While temperatures in Phoenix soared above 110 degrees Fahrenheit for a record-shattering 31 straight days in July, people began turning up in emergency rooms with third-degree burns they’d suffered after falling — their skin seared by blistering hot pavement. Although not unprecedented, burn specialists said the number and severity of injuries were much higher than ever before.
Meanwhile, 30,000 feet up, the jet stream had become deranged. Its wavy, loopy and swirling pattern helped lock heat domes in place, like the one over south-central Arizona. Meteorologist Jeff Berardelli called the pattern “insane.” University of Pennsylvania climate scientist Michael Mann likened it to a Vincent Van Gogh painting.
What Is Global Weirding?
In Canada, by midsummer, wildfire season was already twice as bad as any other on record, thanks to abnormally warm and dry conditions. By early September, 63,700 square miles had burned — about half the size of South Carolina. Far-flung smoke from the blazes choked millions in major cities like New York and turned skies a sickening shade of orange.
Elsewhere in the world, parts of India saw particularly heavy monsoon deluges that inundated several cities for days. Over the past seven decades, the monsoon has become more erratic, with more extreme rainfall as well as sudden droughts, at least partially tied to warming Indian Ocean waters.
Back in the early 2000s, author and environmentalist L. Hunter Lovins coined the term “global weirding” as an alternative to “global warming.” The idea was to describe where Earth was heading with continued emissions of greenhouse gases. The weather extremes of 2023 suggest she was prescient.
“I do think there’s something to the ‘global weirding’ framing,” says Mann. “We’re experiencing a type of weather behavior we haven’t seen before.” Research by Mann and colleagues has tied certain behaviors — like stalled weather systems floating over a place for weeks on end — to a jet stream flow made wavier than normal by climate change. But that possible connection is still the focus of intense scientific study.
How Hot Is the Planet Getting?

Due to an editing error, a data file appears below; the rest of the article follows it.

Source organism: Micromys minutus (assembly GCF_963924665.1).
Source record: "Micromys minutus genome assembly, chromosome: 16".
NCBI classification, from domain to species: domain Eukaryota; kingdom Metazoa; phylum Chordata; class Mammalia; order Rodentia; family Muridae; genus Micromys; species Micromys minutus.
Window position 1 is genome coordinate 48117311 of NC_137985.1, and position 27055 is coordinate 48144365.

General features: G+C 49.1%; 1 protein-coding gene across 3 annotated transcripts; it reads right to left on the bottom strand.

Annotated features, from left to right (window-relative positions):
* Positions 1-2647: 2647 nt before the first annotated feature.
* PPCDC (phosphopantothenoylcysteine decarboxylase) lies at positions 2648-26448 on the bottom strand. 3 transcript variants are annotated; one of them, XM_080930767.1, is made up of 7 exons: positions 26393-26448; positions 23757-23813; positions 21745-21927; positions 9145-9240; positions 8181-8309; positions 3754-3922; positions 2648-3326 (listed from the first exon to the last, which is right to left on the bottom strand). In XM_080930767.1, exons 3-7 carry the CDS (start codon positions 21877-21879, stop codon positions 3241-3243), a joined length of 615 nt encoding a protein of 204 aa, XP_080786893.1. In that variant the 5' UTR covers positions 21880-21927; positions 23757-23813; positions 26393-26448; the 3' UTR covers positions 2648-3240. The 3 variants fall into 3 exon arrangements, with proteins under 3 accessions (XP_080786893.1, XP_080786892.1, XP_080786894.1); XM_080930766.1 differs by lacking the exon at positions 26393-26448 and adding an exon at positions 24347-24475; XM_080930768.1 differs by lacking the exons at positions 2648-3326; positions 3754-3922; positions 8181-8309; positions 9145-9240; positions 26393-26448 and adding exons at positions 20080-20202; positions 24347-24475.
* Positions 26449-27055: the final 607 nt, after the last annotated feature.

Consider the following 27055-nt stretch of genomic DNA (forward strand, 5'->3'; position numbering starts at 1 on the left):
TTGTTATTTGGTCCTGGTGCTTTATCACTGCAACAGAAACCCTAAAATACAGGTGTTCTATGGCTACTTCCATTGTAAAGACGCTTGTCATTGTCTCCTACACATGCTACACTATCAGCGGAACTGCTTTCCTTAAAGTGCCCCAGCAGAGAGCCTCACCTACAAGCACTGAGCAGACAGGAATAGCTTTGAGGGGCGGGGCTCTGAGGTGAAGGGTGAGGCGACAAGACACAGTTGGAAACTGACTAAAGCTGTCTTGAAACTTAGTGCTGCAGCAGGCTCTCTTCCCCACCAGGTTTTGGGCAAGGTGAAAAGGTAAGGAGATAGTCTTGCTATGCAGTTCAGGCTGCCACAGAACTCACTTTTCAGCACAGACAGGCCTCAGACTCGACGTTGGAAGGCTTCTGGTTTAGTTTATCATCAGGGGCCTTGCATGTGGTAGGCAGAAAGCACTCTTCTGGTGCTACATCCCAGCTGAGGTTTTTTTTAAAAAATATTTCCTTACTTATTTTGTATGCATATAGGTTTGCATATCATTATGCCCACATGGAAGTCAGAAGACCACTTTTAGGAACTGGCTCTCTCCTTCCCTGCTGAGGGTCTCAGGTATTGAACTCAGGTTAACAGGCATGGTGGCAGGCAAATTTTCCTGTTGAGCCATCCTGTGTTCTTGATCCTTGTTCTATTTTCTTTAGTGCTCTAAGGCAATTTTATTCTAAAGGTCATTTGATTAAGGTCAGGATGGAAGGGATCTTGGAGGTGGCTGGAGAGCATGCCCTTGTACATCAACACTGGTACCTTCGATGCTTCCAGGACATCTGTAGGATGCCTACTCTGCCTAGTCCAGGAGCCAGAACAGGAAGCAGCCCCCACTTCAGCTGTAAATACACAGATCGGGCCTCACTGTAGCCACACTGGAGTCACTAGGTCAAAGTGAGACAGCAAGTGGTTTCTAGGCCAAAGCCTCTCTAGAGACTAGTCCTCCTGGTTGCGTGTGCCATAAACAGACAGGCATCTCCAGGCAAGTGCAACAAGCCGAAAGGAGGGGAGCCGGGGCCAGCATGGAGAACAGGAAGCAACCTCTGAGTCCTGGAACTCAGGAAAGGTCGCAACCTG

While some of the detailed mechanisms are still being worked out, there’s no doubt humans have been tilting the climatic scales toward more intense and frequent extreme weather. In addition to hotter and longer-lasting heat waves, that includes drier droughts (with both hot and dry conditions contributing to wildfire disasters), as well as heavier deluges.
In 2023, our hand seemed to push even more heavily on the scales. On July 6, for example, Earth’s average surface temperature soared to an unofficial record high. It could well have been the warmest day in 120,000 years. Research has shown that heat waves in Southern Europe, North America, and China were made 1.8 F to 4.5 F hotter by climate change. Moreover, the maximum heat experienced in some of these regions would have been all but impossible without our influence.
With broiling heat still gripping large parts of the planet, scientists knew well before the end of July that the month would be the warmest on record. This prompted U.N. Secretary-General António Guterres to say, “The era of global warming has ended; the era of global boiling has arrived.”
Outside of the polar oceans, April’s average global sea surface temperature had vaulted to a record-high seasonal value, and sea temperatures continued shattering records every day through September. A burgeoning El Niño — characterized by large amounts of oceanic heat surfacing in the equatorial Pacific — contributed to the sweltering surface waters. But that couldn’t explain all of what was happening.
The current El Niño is building on top of long-term, human-caused warming of the oceans. Thanks to both, 2023 is likely to go down in the record books as the warmest year ever observed. And 2024 could be warmer still, with weather becoming even more extreme.
This story was originally published in our January February 2024 issue. Click here to subscribe to read more stories like this one.